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Expression a vector in different basis

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  • #1
fluidistic
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Homework Statement


Consider the vector [tex]\vec A[/tex] whose origin is [tex]\vec r[/tex].
1)Express the vector [tex]\vec A[/tex] in a basis of Cartesian coordinates, cylindrical and spherical ones.
2)Repeat part 1) if the origin is [tex]\vec r[/tex] + [tex]\vec r_0[/tex].

Homework Equations


None given.


The Attempt at a Solution


1)In Cartesian coordinates, [tex]\vec A=(r_x+a_x,r_y+a_y, r_z+a_z)[/tex]. If we change the origin as in part 2), then [tex]\vec A=(r_x+r_{0x}+a_x,r_y+r_{0y}+a_y, r_z+r_{0z}+a_z)[/tex].

For cylindrical coordinates, I've sketched a 3 dimensional graphic but I don't see how I can express [tex]\vec A[/tex]. Life would be easier if I could use some linear algebra maybe. I just don't know how to start and if it's a good idea.
Thanks for any suggestion.
 

Answers and Replies

  • #2
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Going from cylindrical coordinates to cartesian coordinates, we can use the transformations [tex] x = r \cos(\theta) [/tex], [tex] y = r \sin(\theta) [/tex], and, of course, [tex] z = z_{\text{cyl}}[/tex].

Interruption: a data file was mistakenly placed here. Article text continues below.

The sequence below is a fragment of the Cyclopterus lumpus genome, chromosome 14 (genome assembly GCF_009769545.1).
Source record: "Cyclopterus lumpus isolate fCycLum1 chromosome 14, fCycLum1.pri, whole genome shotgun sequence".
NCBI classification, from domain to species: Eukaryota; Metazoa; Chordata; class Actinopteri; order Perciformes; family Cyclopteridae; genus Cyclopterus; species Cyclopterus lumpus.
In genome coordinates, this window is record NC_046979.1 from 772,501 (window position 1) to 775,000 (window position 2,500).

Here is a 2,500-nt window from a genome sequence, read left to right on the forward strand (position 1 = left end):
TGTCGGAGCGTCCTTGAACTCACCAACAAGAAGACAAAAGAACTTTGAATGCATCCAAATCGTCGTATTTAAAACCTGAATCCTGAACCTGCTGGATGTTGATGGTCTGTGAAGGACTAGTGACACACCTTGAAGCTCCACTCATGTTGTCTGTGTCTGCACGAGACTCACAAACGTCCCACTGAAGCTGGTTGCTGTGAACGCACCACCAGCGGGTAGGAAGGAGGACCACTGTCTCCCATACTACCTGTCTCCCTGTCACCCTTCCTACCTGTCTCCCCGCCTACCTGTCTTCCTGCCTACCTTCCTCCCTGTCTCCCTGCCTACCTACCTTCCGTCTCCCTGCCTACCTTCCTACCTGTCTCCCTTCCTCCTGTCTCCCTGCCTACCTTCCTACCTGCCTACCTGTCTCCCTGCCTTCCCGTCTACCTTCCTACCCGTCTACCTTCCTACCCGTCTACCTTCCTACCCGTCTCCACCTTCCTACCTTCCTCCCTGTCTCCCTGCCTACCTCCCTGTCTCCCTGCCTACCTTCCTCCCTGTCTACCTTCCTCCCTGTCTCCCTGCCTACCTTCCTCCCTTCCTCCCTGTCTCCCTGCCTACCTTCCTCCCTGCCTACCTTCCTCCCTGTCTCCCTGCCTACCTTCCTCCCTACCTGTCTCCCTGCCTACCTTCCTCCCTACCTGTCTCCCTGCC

Now, going from cartesian to cylindrical isn't as obvious, but is still simple. For example, the radius, r, is simply [tex] r = \sqrt{x^2 +y^2} [/tex].

This might help: http://en.wikipedia.org/wiki/Cylindrical_coordinate_system#Cartesian_coordinates"
 
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  • #3
fluidistic
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Going from cylindrical coordinates to cartesian coordinates, we can use the transformations [tex] x = r \cos(\theta) [/tex], [tex] y = r \sin(\theta) [/tex], and, of course, [tex] z = z_{\text{cyl}}[/tex].

Now, going from cartesian to cylindrical isn't as obvious, but is still simple. For example, the radius, r, is simply [tex] r = \sqrt{x^2 +y^2} [/tex].

This might help: http://en.wikipedia.org/wiki/Cylindrical_coordinate_system#Cartesian_coordinates"